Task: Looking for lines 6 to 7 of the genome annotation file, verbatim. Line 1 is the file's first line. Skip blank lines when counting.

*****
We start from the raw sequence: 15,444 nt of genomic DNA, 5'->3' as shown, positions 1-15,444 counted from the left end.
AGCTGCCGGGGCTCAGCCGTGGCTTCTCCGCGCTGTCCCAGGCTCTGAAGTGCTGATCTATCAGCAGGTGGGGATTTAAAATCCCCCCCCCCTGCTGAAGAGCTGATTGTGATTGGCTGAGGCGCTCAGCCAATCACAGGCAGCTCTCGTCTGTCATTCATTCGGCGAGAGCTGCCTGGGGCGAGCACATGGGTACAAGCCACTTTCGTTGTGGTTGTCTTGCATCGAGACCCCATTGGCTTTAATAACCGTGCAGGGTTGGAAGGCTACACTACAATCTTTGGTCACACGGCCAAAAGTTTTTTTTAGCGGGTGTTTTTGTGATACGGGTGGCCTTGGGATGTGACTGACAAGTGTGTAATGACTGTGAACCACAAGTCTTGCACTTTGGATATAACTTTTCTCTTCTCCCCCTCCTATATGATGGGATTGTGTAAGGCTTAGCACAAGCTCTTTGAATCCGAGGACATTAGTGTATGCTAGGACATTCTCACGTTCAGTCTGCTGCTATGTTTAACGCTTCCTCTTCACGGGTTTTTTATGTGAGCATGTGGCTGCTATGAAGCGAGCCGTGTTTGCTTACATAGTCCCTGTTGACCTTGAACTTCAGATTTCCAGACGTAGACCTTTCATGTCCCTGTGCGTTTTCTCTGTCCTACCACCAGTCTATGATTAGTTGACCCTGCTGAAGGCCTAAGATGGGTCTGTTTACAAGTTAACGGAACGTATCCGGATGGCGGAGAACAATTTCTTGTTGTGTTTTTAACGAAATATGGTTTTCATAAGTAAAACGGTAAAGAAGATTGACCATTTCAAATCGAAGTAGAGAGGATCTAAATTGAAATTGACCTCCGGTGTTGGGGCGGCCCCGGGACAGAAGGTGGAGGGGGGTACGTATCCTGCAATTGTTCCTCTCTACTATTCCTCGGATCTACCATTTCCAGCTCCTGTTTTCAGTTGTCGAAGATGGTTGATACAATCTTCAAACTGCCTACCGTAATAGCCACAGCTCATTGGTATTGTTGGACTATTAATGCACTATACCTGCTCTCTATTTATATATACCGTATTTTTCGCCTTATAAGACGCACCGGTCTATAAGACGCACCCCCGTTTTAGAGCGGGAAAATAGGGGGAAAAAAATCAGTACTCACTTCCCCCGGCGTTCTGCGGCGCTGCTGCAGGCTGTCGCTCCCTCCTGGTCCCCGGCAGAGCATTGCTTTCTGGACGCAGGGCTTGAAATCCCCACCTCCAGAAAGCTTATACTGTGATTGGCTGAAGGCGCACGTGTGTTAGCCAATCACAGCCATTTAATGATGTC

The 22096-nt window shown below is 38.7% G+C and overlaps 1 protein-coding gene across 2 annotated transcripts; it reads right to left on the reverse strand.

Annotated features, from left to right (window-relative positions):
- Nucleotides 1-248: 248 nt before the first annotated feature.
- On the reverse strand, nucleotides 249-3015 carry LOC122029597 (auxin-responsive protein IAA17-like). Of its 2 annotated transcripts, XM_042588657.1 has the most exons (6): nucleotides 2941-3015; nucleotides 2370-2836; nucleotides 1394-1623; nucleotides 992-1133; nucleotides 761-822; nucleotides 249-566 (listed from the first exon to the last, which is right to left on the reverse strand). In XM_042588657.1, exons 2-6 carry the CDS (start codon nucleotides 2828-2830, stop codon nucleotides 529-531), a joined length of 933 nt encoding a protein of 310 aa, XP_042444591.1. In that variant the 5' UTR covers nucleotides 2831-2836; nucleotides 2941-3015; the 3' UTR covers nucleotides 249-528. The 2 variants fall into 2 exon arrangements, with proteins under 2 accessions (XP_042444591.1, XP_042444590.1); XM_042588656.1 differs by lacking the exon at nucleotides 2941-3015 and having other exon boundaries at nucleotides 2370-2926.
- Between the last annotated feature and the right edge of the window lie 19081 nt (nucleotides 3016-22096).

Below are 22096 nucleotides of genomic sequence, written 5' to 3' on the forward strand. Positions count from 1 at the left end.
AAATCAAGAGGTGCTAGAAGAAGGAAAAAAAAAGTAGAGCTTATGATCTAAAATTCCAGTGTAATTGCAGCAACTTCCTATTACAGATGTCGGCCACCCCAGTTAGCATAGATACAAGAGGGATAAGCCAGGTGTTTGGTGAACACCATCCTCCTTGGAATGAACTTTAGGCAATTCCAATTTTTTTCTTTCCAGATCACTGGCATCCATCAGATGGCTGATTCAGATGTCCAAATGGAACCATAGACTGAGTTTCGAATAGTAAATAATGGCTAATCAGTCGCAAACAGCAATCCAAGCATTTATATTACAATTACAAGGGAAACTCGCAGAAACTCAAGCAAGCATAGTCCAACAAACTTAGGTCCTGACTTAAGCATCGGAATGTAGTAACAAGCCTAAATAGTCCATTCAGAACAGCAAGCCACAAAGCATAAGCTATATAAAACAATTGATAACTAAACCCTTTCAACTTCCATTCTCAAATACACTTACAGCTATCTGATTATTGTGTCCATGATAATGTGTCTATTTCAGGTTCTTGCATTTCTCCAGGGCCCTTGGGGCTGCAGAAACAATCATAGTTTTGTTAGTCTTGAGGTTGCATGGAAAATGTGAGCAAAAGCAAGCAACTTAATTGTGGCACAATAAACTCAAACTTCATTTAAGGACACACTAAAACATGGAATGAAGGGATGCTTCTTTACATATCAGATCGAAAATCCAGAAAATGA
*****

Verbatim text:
- On the reverse strand, nucleotides 249-3015 carry LOC122029597 (auxin-responsive protein IAA17-like). Of its 2 annotated transcripts, XM_042588657.1 has the most exons (6): nucleotides 2941-3015; nucleotides 2370-2836; nucleotides 1394-1623; nucleotides 992-1133; nucleotides 761-822; nucleotides 249-566 (listed from the first exon to the last, which is right to left on the reverse strand). In XM_042588657.1, exons 2-6 carry the CDS (start codon nucleotides 2828-2830, stop codon nucleotides 529-531), a joined length of 933 nt encoding a protein of 310 aa, XP_042444591.1. In that variant the 5' UTR covers nucleotides 2831-2836; nucleotides 2941-3015; the 3' UTR covers nucleotides 249-528. The 2 variants fall into 2 exon arrangements, with proteins under 2 accessions (XP_042444591.1, XP_042444590.1); XM_042588656.1 differs by lacking the exon at nucleotides 2941-3015 and having other exon boundaries at nucleotides 2370-2926.
- Between the last annotated feature and the right edge of the window lie 19081 nt (nucleotides 3016-22096).